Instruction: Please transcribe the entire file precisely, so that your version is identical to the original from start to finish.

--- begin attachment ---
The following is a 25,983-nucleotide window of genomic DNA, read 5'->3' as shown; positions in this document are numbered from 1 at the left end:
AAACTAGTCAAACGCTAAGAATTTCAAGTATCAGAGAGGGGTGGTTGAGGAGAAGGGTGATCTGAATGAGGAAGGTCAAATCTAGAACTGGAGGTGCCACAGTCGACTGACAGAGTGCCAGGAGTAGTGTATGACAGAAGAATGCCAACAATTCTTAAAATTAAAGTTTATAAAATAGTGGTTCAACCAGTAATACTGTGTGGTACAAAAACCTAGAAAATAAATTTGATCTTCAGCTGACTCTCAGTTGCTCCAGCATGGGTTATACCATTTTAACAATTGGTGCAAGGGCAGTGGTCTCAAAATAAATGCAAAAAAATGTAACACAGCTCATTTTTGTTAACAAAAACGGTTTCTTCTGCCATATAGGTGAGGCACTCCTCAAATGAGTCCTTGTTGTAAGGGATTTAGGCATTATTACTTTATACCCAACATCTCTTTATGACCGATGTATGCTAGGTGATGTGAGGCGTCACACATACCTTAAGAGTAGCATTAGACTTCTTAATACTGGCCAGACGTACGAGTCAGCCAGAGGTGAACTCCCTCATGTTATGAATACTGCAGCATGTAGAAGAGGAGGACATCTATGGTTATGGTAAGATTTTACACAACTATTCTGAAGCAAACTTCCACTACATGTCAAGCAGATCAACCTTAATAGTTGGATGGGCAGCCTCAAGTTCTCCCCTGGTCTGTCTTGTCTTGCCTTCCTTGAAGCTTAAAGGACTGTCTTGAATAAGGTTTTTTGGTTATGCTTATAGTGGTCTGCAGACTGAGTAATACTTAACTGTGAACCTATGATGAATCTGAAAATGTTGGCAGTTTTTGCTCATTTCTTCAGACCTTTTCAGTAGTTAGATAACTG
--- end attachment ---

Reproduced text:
The following is a 25,983-nucleotide window of genomic DNA, read 5'->3' as shown; positions in this document are numbered from 1 at the left end:
AAACTAGTCAAACGCTAAGAATTTCAAGTATCAGAGAGGGGTGGTTGAGGAGAAGGGTGATCTGAATGAGGAAGGTCAAATCTAGAACTGGAGGTGCCACAGTCGACTGACAGAGTGCCAGGAGTAGTGTATGACAGAAGAATGCCAACAATTCTTAAAATTAAAGTTTATAAAATAGTGGTTCAACCAGTAATACTGTGTGGTACAAAAACCTAGAAAATAAATTTGATCTTCAGCTGACTCTCAGTTGCTCCAGCATGGGTTATACCATTTTAACAATTGGTGCAAGGGCAGTGGTCTCAAAATAAATGCAAAAAAATGTAACACAGCTCATTTTTGTTAACAAAAACGGTTTCTTCTGCCATATAGGTGAGGCACTCCTCAAATGAGTCCTTGTTGTAAGGGATTTAGGCATTATTACTTTATACCCAACATCTCTTTATGACCGATGTATGCTAGGTGATGTGAGGCGTCACACATACCTTAAGAGTAGCATTAGACTTCTTAATACTGGCCAGACGTACGAGTCAGCCAGAGGTGAACTCCCTCATGTTATGAATACTGCAGCATGTAGAAGAGGAGGACATCTATGGTTATGGTAAGATTTTACACAACTATTCTGAAGCAAACTTCCACTACATGTCAAGCAGATCAACCTTAATAGTTGGATGGGCAGCCTCAAGTTCTCCCCTGGTCTGTCTTGTCTTGCCTTCCTTGAAGCTTAAAGGACTGTCTTGAATAAGGTTTTTTGGTTATGCTTATAGTGGTCTGCAGACTGAGTAATACTTAACTGTGAACCTATGATGAATCTGAAAATGTTGGCAGTTTTTGCTCATTTCTTCAGACCTTTTCAGTAGTTAGATAACTG